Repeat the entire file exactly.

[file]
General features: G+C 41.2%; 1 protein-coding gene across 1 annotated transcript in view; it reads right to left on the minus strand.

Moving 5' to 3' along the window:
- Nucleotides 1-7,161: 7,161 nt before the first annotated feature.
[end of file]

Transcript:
General features: G+C 41.2%; 1 protein-coding gene across 1 annotated transcript in view; it reads right to left on the minus strand.

Moving 5' to 3' along the window:
- Nucleotides 1-7,161: 7,161 nt before the first annotated feature.